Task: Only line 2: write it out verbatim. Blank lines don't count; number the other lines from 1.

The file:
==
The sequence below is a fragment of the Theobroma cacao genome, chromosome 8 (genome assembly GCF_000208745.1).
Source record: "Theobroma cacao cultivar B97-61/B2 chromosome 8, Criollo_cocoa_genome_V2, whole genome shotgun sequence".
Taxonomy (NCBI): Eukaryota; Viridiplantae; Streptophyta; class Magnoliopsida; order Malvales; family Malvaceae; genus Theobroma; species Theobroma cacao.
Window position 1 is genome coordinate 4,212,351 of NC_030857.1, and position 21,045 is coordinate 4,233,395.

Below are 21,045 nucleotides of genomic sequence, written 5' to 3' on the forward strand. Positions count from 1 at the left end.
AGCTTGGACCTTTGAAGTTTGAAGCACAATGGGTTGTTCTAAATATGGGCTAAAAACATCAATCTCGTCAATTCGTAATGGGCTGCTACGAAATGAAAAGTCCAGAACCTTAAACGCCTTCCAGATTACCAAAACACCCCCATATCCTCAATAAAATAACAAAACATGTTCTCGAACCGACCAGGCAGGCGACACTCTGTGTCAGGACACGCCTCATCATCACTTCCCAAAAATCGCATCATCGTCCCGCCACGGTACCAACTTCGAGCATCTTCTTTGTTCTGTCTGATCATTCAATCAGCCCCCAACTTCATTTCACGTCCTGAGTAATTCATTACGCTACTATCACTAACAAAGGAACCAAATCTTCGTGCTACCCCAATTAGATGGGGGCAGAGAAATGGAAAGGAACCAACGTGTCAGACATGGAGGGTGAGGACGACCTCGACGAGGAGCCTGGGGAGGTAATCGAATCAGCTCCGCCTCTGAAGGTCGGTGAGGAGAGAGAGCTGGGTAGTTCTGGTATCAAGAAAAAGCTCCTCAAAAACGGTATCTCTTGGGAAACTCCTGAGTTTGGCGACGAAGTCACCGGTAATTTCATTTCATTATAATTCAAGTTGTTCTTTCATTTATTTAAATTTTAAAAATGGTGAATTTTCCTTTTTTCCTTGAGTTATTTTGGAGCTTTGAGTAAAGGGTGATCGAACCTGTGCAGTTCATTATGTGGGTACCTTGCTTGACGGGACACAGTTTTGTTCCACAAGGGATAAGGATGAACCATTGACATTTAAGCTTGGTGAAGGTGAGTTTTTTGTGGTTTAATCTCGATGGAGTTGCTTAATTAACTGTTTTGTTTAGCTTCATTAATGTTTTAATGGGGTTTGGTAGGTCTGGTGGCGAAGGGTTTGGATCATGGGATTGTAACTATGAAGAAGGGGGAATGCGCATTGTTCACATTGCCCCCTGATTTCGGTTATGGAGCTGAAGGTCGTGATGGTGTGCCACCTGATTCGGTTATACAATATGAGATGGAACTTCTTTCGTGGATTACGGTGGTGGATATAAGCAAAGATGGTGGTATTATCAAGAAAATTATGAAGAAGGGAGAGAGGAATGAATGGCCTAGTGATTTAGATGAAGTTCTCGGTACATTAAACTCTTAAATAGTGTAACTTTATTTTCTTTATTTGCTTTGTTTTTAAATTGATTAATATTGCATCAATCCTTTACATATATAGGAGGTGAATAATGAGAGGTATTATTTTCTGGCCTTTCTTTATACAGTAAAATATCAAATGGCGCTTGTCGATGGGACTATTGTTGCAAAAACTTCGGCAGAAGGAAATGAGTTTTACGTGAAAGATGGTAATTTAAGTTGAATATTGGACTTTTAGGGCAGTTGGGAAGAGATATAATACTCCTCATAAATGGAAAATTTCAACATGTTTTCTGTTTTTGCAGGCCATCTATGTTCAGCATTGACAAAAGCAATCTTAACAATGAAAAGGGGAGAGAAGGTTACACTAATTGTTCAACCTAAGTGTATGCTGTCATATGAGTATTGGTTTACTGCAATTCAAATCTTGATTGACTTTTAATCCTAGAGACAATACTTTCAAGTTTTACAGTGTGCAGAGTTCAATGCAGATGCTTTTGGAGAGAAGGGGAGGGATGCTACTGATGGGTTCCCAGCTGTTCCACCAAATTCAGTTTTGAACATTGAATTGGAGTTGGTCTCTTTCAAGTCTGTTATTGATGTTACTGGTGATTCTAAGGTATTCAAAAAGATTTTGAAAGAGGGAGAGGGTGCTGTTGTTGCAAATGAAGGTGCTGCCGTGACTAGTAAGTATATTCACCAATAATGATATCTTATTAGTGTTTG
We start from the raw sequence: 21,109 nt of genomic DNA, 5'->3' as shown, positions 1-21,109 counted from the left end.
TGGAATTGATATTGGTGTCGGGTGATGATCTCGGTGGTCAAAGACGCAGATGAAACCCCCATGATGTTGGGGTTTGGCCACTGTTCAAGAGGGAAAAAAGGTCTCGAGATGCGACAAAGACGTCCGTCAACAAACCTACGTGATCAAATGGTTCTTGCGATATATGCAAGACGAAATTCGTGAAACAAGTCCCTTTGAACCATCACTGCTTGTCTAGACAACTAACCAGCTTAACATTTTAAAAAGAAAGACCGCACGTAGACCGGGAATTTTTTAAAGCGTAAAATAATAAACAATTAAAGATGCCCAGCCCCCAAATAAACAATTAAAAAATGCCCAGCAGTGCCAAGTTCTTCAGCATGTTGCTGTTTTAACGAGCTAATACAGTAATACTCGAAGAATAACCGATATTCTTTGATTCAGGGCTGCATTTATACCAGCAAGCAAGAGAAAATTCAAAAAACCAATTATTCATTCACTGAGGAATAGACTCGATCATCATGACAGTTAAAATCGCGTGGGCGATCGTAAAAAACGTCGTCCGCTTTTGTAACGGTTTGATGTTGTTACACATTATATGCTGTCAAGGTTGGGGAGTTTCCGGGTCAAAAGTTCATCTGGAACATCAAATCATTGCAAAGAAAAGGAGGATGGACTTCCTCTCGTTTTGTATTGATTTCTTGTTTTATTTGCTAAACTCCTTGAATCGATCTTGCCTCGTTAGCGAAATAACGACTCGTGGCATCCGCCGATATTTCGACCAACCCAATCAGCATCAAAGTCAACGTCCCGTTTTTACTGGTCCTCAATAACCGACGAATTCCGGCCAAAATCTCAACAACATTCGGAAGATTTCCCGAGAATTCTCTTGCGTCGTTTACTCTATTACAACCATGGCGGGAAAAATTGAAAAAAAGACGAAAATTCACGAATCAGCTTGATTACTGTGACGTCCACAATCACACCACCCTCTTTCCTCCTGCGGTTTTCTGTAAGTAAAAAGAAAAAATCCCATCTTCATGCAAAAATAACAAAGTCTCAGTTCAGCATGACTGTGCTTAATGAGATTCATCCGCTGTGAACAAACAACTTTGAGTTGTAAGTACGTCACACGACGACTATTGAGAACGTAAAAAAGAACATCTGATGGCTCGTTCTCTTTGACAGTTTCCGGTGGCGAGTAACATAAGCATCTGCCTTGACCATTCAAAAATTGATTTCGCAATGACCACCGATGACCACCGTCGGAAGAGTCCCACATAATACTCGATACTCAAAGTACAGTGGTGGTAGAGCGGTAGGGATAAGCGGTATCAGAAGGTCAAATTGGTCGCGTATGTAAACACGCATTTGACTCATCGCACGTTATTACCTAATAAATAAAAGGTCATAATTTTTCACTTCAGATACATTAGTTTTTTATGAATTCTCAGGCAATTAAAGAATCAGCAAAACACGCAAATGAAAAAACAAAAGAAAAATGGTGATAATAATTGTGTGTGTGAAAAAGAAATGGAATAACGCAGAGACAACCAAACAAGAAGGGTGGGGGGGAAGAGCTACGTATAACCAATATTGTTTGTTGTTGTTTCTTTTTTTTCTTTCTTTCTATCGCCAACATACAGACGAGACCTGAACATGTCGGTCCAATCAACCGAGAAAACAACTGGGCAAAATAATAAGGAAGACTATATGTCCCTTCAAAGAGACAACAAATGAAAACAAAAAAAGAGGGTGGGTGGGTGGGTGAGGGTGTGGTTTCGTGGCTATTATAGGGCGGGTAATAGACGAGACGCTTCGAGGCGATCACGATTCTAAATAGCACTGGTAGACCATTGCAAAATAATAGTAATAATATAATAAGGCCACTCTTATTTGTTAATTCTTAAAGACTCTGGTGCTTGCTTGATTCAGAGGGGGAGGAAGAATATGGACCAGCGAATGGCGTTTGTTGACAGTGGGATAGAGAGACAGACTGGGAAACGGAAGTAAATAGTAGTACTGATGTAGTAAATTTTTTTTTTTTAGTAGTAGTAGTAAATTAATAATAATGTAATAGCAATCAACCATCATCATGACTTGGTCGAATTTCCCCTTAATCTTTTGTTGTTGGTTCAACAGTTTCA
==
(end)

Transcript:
Source record: "Theobroma cacao cultivar B97-61/B2 chromosome 8, Criollo_cocoa_genome_V2, whole genome shotgun sequence".